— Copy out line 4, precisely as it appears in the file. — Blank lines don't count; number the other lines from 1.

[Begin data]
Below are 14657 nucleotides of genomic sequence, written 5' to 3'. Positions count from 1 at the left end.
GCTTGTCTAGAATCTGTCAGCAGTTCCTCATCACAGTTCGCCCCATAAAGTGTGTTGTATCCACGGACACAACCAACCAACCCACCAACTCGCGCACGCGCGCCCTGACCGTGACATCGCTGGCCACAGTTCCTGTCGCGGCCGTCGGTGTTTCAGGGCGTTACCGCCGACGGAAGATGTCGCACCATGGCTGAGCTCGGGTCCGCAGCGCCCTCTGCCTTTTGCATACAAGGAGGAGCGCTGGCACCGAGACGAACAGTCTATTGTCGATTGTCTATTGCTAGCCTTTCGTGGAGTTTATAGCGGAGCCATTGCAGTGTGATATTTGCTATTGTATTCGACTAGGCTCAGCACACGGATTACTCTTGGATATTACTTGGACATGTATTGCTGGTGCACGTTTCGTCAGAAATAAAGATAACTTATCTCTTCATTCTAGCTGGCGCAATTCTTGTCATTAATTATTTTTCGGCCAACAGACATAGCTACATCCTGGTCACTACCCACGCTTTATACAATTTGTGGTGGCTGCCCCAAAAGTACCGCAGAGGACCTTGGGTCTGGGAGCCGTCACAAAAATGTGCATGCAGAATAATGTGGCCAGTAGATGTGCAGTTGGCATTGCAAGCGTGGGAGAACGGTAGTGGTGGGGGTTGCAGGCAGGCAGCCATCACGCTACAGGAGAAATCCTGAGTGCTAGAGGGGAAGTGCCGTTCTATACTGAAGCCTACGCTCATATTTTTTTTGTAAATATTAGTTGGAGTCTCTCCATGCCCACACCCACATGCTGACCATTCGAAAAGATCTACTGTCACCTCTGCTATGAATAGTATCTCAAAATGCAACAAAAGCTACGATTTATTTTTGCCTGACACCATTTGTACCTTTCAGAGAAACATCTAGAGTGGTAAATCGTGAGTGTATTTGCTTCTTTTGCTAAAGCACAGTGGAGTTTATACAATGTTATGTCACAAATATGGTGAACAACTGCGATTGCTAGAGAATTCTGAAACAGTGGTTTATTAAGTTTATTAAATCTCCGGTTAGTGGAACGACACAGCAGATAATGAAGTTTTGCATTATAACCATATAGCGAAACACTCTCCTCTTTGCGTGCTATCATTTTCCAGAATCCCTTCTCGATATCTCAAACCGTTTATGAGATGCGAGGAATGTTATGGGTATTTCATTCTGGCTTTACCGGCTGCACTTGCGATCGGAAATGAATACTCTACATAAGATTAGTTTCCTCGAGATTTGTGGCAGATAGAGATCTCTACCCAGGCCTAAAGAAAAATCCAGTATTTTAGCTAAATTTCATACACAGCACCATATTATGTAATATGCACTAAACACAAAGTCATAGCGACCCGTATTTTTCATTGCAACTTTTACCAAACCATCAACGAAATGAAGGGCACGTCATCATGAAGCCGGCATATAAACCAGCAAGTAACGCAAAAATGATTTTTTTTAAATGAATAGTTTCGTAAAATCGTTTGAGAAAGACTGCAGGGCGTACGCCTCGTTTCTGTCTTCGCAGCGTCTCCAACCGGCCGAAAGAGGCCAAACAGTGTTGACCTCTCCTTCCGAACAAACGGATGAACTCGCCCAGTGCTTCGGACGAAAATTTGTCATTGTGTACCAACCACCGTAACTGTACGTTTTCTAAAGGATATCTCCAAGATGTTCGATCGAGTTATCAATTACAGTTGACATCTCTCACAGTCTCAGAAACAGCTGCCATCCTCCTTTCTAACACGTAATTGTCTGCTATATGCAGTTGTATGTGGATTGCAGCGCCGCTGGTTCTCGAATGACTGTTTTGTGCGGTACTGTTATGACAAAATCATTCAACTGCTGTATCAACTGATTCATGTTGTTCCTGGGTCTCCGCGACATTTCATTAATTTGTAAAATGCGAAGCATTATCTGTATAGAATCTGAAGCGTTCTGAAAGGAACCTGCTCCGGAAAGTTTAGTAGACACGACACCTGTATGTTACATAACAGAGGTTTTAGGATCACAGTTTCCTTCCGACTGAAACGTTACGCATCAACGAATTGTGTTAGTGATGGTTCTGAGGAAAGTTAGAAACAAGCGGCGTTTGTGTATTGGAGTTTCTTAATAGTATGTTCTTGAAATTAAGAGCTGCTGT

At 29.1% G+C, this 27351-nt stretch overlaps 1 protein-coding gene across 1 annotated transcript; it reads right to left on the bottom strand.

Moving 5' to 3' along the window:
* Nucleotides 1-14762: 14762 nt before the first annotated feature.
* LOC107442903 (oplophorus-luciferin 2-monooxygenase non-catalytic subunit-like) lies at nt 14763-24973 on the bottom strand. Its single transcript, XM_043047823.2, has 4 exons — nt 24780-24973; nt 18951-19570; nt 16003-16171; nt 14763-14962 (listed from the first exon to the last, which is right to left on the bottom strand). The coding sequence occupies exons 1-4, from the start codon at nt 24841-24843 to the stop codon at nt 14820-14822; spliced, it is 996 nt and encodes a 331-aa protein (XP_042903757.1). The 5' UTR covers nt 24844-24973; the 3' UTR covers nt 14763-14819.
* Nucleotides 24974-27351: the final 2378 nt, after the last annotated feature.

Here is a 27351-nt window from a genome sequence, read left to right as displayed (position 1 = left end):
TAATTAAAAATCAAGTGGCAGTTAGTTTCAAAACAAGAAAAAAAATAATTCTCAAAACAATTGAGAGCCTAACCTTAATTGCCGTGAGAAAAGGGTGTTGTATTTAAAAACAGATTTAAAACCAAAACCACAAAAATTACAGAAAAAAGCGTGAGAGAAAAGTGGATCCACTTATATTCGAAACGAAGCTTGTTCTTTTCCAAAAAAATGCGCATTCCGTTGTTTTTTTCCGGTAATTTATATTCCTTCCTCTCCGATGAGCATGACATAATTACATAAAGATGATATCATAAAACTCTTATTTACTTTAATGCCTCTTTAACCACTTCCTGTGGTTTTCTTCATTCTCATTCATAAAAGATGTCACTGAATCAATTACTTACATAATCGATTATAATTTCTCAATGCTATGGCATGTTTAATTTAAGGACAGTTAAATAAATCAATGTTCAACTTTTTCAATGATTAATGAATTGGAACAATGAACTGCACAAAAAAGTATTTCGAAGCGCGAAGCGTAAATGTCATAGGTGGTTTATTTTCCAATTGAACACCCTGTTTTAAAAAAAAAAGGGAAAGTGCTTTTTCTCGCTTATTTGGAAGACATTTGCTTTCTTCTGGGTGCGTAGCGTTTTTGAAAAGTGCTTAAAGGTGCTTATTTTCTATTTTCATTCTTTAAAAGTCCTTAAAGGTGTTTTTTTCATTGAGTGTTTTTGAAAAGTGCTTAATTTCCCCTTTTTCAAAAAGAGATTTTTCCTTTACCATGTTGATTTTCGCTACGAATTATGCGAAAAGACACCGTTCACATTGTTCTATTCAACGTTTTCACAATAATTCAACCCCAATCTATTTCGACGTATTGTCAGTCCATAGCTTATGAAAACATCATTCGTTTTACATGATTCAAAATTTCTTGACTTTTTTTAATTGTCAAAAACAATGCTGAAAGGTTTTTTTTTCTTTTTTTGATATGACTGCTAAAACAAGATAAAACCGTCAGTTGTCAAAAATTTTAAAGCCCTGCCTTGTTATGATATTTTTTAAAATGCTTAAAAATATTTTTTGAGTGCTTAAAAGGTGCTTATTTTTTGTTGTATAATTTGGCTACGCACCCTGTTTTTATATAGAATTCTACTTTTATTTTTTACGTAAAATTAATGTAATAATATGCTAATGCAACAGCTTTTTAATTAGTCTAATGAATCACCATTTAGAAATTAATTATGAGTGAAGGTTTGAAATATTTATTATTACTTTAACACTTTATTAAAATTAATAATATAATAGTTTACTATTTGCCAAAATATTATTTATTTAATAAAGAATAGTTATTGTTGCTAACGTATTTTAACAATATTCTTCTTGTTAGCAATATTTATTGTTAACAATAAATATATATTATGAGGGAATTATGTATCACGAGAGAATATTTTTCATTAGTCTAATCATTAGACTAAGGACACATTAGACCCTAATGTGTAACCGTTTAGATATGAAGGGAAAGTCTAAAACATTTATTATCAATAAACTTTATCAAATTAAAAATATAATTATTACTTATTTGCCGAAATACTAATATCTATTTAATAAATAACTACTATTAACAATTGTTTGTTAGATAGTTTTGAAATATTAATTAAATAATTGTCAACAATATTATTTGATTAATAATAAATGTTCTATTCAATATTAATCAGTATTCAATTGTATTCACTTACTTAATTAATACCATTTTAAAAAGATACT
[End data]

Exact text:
Moving 5' to 3' along the window: